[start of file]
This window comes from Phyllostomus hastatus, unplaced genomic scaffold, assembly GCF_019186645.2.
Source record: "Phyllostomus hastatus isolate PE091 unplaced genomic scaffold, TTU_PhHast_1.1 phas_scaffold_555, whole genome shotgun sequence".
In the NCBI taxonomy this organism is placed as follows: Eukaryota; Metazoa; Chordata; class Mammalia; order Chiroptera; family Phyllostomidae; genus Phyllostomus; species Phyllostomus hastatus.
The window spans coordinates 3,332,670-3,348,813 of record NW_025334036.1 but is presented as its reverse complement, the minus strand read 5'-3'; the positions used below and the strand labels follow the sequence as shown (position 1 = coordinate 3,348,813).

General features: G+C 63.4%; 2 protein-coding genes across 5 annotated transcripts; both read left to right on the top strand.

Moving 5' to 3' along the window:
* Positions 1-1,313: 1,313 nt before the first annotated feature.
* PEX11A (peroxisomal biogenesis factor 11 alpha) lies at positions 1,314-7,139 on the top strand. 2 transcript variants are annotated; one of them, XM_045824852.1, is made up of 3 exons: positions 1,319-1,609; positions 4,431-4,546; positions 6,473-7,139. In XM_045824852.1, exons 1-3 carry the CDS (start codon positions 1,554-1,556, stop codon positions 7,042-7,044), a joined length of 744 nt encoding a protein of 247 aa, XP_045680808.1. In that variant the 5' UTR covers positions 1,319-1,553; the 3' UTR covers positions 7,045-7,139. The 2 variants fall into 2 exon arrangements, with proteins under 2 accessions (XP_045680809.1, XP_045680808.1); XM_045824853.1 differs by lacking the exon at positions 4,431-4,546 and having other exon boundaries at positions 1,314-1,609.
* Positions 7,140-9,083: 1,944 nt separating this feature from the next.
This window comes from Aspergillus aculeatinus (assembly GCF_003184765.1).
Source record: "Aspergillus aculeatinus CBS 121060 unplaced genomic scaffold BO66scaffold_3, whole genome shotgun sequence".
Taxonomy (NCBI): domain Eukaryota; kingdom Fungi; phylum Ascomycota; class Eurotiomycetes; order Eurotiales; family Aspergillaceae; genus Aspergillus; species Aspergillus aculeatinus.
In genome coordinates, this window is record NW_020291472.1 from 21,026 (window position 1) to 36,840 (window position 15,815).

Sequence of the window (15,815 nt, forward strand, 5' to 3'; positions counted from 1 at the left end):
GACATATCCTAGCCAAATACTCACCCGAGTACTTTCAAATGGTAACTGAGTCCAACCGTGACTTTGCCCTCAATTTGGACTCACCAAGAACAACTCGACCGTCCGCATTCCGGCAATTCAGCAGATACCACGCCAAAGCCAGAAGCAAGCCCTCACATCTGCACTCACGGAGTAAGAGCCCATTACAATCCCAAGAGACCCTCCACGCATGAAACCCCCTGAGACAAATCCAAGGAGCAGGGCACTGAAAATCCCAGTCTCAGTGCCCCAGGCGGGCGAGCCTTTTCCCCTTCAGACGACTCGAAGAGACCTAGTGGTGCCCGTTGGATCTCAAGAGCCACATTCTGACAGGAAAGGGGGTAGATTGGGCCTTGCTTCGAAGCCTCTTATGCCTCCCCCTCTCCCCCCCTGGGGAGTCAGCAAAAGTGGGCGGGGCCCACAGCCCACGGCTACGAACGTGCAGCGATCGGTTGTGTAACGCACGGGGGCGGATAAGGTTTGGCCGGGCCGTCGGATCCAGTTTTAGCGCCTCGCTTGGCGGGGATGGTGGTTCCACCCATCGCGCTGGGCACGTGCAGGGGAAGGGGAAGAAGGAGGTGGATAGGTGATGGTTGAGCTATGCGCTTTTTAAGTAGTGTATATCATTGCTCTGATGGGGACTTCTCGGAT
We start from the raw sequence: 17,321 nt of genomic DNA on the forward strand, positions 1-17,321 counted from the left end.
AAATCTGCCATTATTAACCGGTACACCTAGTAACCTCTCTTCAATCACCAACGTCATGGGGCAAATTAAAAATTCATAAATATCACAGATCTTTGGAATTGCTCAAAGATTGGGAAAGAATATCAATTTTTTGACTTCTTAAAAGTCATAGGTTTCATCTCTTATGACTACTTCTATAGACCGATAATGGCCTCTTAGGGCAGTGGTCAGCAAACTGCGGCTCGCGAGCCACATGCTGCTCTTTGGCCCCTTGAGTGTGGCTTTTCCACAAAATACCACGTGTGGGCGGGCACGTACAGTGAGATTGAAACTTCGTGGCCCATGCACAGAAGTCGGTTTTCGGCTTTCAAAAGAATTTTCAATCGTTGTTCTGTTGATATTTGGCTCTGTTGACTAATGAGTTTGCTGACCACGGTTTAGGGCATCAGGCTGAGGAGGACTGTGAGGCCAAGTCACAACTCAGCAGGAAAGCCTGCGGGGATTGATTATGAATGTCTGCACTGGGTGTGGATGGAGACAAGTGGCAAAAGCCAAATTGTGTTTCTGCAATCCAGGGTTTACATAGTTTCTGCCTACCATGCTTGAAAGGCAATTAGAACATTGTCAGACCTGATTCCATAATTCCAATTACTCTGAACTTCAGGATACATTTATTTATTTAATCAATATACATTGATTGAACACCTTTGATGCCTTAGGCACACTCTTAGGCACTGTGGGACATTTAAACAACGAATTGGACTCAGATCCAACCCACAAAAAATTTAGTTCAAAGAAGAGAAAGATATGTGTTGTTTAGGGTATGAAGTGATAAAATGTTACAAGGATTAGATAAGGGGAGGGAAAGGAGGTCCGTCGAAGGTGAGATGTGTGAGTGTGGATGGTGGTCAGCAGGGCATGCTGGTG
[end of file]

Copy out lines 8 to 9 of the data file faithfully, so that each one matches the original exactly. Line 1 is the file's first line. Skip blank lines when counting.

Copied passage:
* PEX11A (peroxisomal biogenesis factor 11 alpha) lies at positions 1,314-7,139 on the top strand. 2 transcript variants are annotated; one of them, XM_045824852.1, is made up of 3 exons: positions 1,319-1,609; positions 4,431-4,546; positions 6,473-7,139. In XM_045824852.1, exons 1-3 carry the CDS (start codon positions 1,554-1,556, stop codon positions 7,042-7,044), a joined length of 744 nt encoding a protein of 247 aa, XP_045680808.1. In that variant the 5' UTR covers positions 1,319-1,553; the 3' UTR covers positions 7,045-7,139. The 2 variants fall into 2 exon arrangements, with proteins under 2 accessions (XP_045680809.1, XP_045680808.1); XM_045824853.1 differs by lacking the exon at positions 4,431-4,546 and having other exon boundaries at positions 1,314-1,609.
* Positions 7,140-9,083: 1,944 nt separating this feature from the next.